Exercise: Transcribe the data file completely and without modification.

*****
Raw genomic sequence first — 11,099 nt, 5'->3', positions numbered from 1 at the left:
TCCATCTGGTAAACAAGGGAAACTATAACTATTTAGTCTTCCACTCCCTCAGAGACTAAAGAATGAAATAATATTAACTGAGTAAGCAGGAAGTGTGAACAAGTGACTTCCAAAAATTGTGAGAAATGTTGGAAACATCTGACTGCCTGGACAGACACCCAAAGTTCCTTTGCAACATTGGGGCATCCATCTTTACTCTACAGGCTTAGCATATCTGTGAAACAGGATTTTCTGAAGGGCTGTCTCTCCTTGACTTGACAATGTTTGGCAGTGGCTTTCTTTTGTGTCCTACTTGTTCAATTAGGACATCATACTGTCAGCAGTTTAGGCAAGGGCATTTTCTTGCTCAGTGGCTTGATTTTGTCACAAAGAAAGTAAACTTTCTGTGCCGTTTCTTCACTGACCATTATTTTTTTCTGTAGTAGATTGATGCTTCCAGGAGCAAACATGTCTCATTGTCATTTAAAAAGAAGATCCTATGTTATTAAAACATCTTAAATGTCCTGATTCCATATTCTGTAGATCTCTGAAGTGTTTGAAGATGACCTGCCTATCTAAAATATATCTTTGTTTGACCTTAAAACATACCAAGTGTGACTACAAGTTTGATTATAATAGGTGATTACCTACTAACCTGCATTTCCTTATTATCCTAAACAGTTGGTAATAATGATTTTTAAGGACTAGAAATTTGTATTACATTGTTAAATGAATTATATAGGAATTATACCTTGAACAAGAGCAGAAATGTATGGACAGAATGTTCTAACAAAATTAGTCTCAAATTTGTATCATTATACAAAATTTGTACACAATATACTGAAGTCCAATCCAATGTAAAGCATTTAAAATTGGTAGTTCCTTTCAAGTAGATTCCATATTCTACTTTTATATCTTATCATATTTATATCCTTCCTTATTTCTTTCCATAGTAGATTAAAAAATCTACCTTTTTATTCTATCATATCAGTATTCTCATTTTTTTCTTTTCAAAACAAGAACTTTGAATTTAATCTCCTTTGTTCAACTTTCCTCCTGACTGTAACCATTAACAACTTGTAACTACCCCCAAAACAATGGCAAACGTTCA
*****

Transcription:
Raw genomic sequence first — 11,099 nt, 5'->3', positions numbered from 1 at the left:
TCCATCTGGTAAACAAGGGAAACTATAACTATTTAGTCTTCCACTCCCTCAGAGACTAAAGAATGAAATAATATTAACTGAGTAAGCAGGAAGTGTGAACAAGTGACTTCCAAAAATTGTGAGAAATGTTGGAAACATCTGACTGCCTGGACAGACACCCAAAGTTCCTTTGCAACATTGGGGCATCCATCTTTACTCTACAGGCTTAGCATATCTGTGAAACAGGATTTTCTGAAGGGCTGTCTCTCCTTGACTTGACAATGTTTGGCAGTGGCTTTCTTTTGTGTCCTACTTGTTCAATTAGGACATCATACTGTCAGCAGTTTAGGCAAGGGCATTTTCTTGCTCAGTGGCTTGATTTTGTCACAAAGAAAGTAAACTTTCTGTGCCGTTTCTTCACTGACCATTATTTTTTTCTGTAGTAGATTGATGCTTCCAGGAGCAAACATGTCTCATTGTCATTTAAAAAGAAGATCCTATGTTATTAAAACATCTTAAATGTCCTGATTCCATATTCTGTAGATCTCTGAAGTGTTTGAAGATGACCTGCCTATCTAAAATATATCTTTGTTTGACCTTAAAACATACCAAGTGTGACTACAAGTTTGATTATAATAGGTGATTACCTACTAACCTGCATTTCCTTATTATCCTAAACAGTTGGTAATAATGATTTTTAAGGACTAGAAATTTGTATTACATTGTTAAATGAATTATATAGGAATTATACCTTGAACAAGAGCAGAAATGTATGGACAGAATGTTCTAACAAAATTAGTCTCAAATTTGTATCATTATACAAAATTTGTACACAATATACTGAAGTCCAATCCAATGTAAAGCATTTAAAATTGGTAGTTCCTTTCAAGTAGATTCCATATTCTACTTTTATATCTTATCATATTTATATCCTTCCTTATTTCTTTCCATAGTAGATTAAAAAATCTACCTTTTTATTCTATCATATCAGTATTCTCATTTTTTTCTTTTCAAAACAAGAACTTTGAATTTAATCTCCTTTGTTCAACTTTCCTCCTGACTGTAACCATTAACAACTTGTAACTACCCCCAAAACAATGGCAAACGTTCA